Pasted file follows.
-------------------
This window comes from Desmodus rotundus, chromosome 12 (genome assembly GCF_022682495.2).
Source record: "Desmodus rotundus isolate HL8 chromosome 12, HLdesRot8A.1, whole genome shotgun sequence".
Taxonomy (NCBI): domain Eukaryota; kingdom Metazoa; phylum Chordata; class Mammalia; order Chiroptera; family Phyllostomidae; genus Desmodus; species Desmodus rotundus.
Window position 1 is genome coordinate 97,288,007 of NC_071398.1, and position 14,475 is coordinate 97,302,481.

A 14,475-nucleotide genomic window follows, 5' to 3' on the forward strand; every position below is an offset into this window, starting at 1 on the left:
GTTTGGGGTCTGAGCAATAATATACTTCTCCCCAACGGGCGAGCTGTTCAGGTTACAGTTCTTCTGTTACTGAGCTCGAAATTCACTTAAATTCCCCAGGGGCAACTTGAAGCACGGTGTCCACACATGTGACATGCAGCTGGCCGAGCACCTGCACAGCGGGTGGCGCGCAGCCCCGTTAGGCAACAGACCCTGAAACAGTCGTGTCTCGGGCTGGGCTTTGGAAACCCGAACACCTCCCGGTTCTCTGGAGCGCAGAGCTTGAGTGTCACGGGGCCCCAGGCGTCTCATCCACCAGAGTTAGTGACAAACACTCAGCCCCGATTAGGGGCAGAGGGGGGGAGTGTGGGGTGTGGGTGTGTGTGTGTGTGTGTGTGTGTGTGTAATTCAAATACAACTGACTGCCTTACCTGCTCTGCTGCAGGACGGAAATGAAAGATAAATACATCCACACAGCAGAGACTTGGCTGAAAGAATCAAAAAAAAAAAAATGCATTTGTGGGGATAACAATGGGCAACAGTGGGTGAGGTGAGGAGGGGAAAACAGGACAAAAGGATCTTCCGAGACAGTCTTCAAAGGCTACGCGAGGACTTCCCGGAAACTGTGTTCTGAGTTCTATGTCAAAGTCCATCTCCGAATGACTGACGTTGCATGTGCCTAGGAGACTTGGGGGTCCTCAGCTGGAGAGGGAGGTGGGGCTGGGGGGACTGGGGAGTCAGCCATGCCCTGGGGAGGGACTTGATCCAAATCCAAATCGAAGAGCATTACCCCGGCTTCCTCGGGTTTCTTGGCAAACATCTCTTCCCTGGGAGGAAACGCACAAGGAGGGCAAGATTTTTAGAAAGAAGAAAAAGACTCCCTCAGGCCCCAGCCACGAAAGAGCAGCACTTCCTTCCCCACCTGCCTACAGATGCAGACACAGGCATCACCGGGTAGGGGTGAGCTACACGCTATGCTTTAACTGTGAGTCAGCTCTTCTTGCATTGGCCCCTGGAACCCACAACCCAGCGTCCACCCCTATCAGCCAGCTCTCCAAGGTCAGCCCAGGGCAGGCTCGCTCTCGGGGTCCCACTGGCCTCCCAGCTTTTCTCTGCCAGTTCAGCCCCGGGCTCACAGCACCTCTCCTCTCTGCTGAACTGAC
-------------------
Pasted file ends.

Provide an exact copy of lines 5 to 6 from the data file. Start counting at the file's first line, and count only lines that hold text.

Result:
A 14,475-nucleotide genomic window follows, 5' to 3' on the forward strand; every position below is an offset into this window, starting at 1 on the left:
GTTTGGGGTCTGAGCAATAATATACTTCTCCCCAACGGGCGAGCTGTTCAGGTTACAGTTCTTCTGTTACTGAGCTCGAAATTCACTTAAATTCCCCAGGGGCAACTTGAAGCACGGTGTCCACACATGTGACATGCAGCTGGCCGAGCACCTGCACAGCGGGTGGCGCGCAGCCCCGTTAGGCAACAGACCCTGAAACAGTCGTGTCTCGGGCTGGGCTTTGGAAACCCGAACACCTCCCGGTTCTCTGGAGCGCAGAGCTTGAGTGTCACGGGGCCCCAGGCGTCTCATCCACCAGAGTTAGTGACAAACACTCAGCCCCGATTAGGGGCAGAGGGGGGGAGTGTGGGGTGTGGGTGTGTGTGTGTGTGTGTGTGTGTGTGTAATTCAAATACAACTGACTGCCTTACCTGCTCTGCTGCAGGACGGAAATGAAAGATAAATACATCCACACAGCAGAGACTTGGCTGAAAGAATCAAAAAAAAAAAAATGCATTTGTGGGGATAACAATGGGCAACAGTGGGTGAGGTGAGGAGGGGAAAACAGGACAAAAGGATCTTCCGAGACAGTCTTCAAAGGCTACGCGAGGACTTCCCGGAAACTGTGTTCTGAGTTCTATGTCAAAGTCCATCTCCGAATGACTGACGTTGCATGTGCCTAGGAGACTTGGGGGTCCTCAGCTGGAGAGGGAGGTGGGGCTGGGGGGACTGGGGAGTCAGCCATGCCCTGGGGAGGGACTTGATCCAAATCCAAATCGAAGAGCATTACCCCGGCTTCCTCGGGTTTCTTGGCAAACATCTCTTCCCTGGGAGGAAACGCACAAGGAGGGCAAGATTTTTAGAAAGAAGAAAAAGACTCCCTCAGGCCCCAGCCACGAAAGAGCAGCACTTCCTTCCCCACCTGCCTACAGATGCAGACACAGGCATCACCGGGTAGGGGTGAGCTACACGCTATGCTTTAACTGTGAGTCAGCTCTTCTTGCATTGGCCCCTGGAACCCACAACCCAGCGTCCACCCCTATCAGCCAGCTCTCCAAGGTCAGCCCAGGGCAGGCTCGCTCTCGGGGTCCCACTGGCCTCCCAGCTTTTCTCTGCCAGTTCAGCCCCGGGCTCACAGCACCTCTCCTCTCTGCTGAACTGAC